How the ‘FIFA’ video game franchise became one of music’s most sought-after syncs

After Small pools“Dreaming” appeared in FIFA 14 football video game, singer Sean Scanlon noticed something had changed: his Los Angeles electro-pop band started booking more college gigs. The fans also reacted differently. “We’d come to the sound check and we’d have students who didn’t even know what our band was called saying ‘Yo, FIFA is here!'” says Scanlon. “We’d be branded with it. It was huge for popularity on the younger front.”

As the FIFA World Cup opens on Sunday (November 21) in Qatar, the 29-year-old video game franchise based on the international sport, which allows Playstation and Xbox users and others to simulate tens of thousands of real-life soccer stars, maintains its global popularity. The 2023 version is at No. 8 on The NPD Group’s list of the year’s global bestsellersand FIFA the series has collectively achieved 325 million sales according to Electronic Arts. This sales force has been a unique opportunity to break songs for artists going way back FIFA: The Road to World Cup 98which has a license Veil‘s courting “Song 2.”

Over the years, the game has used music syncs from Kasabian (whose “LSF” appeared in the 2004 game, the first of many for the band) to Billie Eilish (“you should see me in a crown” was included FIFA 19) that Glass animal (if “Heat Waves” were in the 2021 game, hit then Billboard‘s Hot 100, where it rose to No. 1 in March). “You see a noticeable increase in flows,” he says Adam Fairesleader of the British electronic music duo Junglewhose “Busy Earnin'” featured FIFA 15 and has since been streamed nearly 120 million times on Spotify and has 30 million YouTube plays. “You can almost pinpoint it to the exact moment the game comes out.”

The game provides different appearances for syncs – some artists hit the soundtrack, appear prominently throughout the game, some are in marketing trailers, and certain stars, such as Jack Harlow and Rosalia, design custom uniforms as kits to be unlocked during the game. “It’s a bit ahead of the curve. They’ve done a fantastic job of cracking artists over the years,” he says David NiemannInterscope Geffen A&M Records’ senior vice president of sports and gaming, which has placed Tierra Whack, Louis the child and other synchronizations FIFA. “We see more followers, we see more streams, then we see other people wanting to license that song afterwards FIFA taking that risk.”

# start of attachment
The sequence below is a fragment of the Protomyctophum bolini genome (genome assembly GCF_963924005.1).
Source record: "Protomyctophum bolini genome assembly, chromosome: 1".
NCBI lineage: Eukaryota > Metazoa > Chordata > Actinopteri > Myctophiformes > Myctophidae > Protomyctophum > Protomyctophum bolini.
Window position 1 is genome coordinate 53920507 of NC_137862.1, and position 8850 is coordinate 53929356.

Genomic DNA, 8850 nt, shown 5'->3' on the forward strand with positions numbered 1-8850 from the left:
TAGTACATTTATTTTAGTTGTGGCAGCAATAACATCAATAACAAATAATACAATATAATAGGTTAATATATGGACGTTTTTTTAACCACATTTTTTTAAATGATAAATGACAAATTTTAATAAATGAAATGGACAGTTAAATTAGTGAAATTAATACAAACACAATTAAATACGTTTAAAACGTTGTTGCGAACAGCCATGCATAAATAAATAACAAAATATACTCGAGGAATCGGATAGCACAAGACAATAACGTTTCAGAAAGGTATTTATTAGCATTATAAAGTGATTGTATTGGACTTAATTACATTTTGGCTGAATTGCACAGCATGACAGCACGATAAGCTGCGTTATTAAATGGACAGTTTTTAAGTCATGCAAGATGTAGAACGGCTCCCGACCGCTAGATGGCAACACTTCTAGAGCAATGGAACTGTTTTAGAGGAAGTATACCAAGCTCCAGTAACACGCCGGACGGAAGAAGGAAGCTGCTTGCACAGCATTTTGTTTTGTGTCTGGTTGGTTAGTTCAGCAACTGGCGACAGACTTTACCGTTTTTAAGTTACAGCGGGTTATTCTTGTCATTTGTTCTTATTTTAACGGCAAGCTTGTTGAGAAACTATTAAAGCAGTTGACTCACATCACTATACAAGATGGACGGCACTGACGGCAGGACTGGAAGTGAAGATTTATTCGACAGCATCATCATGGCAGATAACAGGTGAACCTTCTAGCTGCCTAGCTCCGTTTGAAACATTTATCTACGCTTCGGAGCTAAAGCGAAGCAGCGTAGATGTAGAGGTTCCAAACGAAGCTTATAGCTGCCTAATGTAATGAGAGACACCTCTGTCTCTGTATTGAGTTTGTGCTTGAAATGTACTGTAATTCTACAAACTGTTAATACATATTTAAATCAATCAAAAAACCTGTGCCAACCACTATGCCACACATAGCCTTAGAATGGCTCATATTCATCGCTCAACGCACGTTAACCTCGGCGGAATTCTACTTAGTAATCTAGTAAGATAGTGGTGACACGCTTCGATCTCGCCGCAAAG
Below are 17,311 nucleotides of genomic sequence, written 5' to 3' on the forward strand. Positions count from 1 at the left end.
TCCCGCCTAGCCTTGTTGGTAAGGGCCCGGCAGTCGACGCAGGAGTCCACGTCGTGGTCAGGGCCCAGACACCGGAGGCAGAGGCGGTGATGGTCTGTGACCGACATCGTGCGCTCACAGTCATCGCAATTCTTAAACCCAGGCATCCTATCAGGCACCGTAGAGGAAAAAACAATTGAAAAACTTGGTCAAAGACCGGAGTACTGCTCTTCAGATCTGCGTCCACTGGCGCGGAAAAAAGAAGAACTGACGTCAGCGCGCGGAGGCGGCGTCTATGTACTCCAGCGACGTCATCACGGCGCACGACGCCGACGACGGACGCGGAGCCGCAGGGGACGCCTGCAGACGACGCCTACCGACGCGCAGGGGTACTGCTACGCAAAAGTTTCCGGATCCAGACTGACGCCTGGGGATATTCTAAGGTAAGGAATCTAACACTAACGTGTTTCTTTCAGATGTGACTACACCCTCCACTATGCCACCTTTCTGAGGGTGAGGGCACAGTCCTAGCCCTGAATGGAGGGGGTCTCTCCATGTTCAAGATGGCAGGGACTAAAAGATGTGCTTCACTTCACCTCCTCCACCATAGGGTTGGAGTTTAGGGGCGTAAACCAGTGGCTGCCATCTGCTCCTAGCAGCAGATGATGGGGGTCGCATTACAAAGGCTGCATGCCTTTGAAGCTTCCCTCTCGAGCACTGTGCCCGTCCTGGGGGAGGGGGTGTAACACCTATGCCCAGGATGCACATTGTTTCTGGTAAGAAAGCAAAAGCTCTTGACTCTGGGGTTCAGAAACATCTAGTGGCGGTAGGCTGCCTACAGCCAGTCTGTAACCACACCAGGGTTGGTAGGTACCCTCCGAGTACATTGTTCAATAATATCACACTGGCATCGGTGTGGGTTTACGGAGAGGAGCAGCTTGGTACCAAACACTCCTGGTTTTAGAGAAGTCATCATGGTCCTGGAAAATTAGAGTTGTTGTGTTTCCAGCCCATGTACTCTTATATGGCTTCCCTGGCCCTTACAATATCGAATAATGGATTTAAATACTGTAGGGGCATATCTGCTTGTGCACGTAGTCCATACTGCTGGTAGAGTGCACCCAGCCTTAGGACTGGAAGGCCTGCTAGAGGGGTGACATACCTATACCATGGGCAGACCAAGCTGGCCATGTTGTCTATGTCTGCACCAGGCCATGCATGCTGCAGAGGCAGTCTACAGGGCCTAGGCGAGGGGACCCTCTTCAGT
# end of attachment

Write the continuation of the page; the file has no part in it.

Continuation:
Gaming giant EA Sports launched FIFA in 1993 as an international counterpart to its US-focused Madden NFL franchise, but the football game didn’t become a song-breaking game until the early 2000s. That was then Steve Schnur, an early MTV programmer who had been a promotion, marketing and A&R executive for Elektra and other labels, took over the music. Schnur’s vision was to turn FIFA into its own music company, scouting and breaking new numbers.

“The producer at the time wanted to record a symphony to make an orchestral score,” Schnur recalls. He had bigger visions. He instructed EA’s music staff: “We’re going to do real estate FIFA really important property where people discover their next favorite band without global barriers.” After that, FIFA soundtracks extended, breaking tracks by artists old and new, including Ms. Dynamite, Avril LavigneDandy Warhols, Junior Senior and even Radiohead.

“All the artists got it,” says Schnur, Electronic Arts’ worldwide director and president of music. “They knew that not only were they playing games, but their audience was playing games.” Artists participated in FIFA often expanded their touring business, reaching “a large part of the world that potentially terrestrial radio and streaming services don’t have the same impact,” says A/J Jackson, frontman for the pop-rock band Saint Motelwhich landed “My Type” in FIFA 15. “We noticed in our shows, especially in the UK, that we got football fans and hooligans jumping around and chanting their team name. It exposed us to a lot of new people.”

That FIFA game sound, as defined by Schnur and Electronic Arts’ music guides such as Cybele Pettushas a “special mix of that DNA,” including world, electronic, hip-hop and pop, he says Jonathan Palmer, BMG’s US Senior Vice President of Creative Sync, who has placed many tracks in the game over the years. Looking at artists on this year’s soundtrack, i.a Yes Yes YesBig Big Big, Black tank and Danger mousehe adds, “It’s a great day at Lollapalooza.”

When Palmer worked on synchs for Columbia ten years ago, he placed Promote the People‘Call It What You Want’ in FIFA, which helped extend the band’s run after “Pumped Up Kicks”. “This just felt like a good fit – not only for the tone and style of the music, but also for the fact that they’re massive football fanatics. It made cultural sense,” he says. “People would show up to shows and say to the band, ‘ I heard your song in the game’. This made a difference.”

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